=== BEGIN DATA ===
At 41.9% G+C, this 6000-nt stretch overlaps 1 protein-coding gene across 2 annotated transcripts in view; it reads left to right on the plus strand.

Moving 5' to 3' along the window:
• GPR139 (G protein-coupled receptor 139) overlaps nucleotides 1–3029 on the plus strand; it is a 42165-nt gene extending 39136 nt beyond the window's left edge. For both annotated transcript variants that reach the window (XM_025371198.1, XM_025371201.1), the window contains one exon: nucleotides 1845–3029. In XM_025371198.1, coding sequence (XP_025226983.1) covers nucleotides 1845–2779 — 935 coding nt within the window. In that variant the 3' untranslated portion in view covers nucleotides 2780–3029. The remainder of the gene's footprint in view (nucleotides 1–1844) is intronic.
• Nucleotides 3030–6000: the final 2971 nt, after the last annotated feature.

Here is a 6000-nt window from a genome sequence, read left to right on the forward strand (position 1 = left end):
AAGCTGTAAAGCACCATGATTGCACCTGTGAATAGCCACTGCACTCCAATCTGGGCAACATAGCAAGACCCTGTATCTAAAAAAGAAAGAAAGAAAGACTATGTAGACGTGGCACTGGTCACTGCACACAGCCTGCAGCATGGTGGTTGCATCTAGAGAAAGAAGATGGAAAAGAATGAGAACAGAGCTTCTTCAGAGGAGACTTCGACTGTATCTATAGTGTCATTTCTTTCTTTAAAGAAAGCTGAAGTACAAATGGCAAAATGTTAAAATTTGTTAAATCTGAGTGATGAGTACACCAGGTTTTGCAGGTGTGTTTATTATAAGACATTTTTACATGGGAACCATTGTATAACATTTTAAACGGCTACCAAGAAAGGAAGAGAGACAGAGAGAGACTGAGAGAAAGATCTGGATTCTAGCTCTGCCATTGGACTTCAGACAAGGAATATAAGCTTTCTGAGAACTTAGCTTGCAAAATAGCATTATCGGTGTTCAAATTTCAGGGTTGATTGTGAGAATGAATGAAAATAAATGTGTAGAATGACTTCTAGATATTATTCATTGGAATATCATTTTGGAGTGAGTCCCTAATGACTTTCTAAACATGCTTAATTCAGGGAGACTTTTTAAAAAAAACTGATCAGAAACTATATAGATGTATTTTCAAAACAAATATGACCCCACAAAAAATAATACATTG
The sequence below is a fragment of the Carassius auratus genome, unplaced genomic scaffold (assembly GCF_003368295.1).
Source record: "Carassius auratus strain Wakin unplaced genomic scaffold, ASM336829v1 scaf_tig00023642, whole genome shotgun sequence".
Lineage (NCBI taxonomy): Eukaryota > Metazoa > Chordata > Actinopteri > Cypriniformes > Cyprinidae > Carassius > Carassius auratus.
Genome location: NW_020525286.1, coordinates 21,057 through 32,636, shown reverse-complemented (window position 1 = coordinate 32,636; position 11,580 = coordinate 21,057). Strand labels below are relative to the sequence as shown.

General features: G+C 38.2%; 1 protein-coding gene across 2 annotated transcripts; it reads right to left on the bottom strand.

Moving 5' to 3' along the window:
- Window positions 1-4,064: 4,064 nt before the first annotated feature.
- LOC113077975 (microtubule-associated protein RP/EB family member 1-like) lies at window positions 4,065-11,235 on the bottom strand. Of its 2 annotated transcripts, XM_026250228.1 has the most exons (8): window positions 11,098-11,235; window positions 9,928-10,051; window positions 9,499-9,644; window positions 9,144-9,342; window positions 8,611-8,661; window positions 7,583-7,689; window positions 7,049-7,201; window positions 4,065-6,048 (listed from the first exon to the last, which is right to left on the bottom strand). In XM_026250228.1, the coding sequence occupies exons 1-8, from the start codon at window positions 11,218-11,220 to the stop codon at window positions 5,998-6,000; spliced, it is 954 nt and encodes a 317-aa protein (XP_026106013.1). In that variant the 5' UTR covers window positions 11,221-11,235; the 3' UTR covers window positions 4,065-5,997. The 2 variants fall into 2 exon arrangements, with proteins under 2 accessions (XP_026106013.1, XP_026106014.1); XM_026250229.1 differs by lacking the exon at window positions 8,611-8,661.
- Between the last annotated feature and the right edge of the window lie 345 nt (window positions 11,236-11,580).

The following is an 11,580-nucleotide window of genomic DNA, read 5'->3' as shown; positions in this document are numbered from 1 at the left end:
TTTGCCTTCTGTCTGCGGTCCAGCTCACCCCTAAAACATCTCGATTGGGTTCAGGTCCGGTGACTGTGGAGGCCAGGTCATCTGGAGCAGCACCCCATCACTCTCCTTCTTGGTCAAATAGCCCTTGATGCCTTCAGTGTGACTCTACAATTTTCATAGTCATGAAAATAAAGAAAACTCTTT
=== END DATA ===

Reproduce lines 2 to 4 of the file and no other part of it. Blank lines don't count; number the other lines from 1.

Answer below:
Moving 5' to 3' along the window:
• GPR139 (G protein-coupled receptor 139) overlaps nucleotides 1–3029 on the plus strand; it is a 42165-nt gene extending 39136 nt beyond the window's left edge. For both annotated transcript variants that reach the window (XM_025371198.1, XM_025371201.1), the window contains one exon: nucleotides 1845–3029. In XM_025371198.1, coding sequence (XP_025226983.1) covers nucleotides 1845–2779 — 935 coding nt within the window. In that variant the 3' untranslated portion in view covers nucleotides 2780–3029. The remainder of the gene's footprint in view (nucleotides 1–1844) is intronic.
• Nucleotides 3030–6000: the final 2971 nt, after the last annotated feature.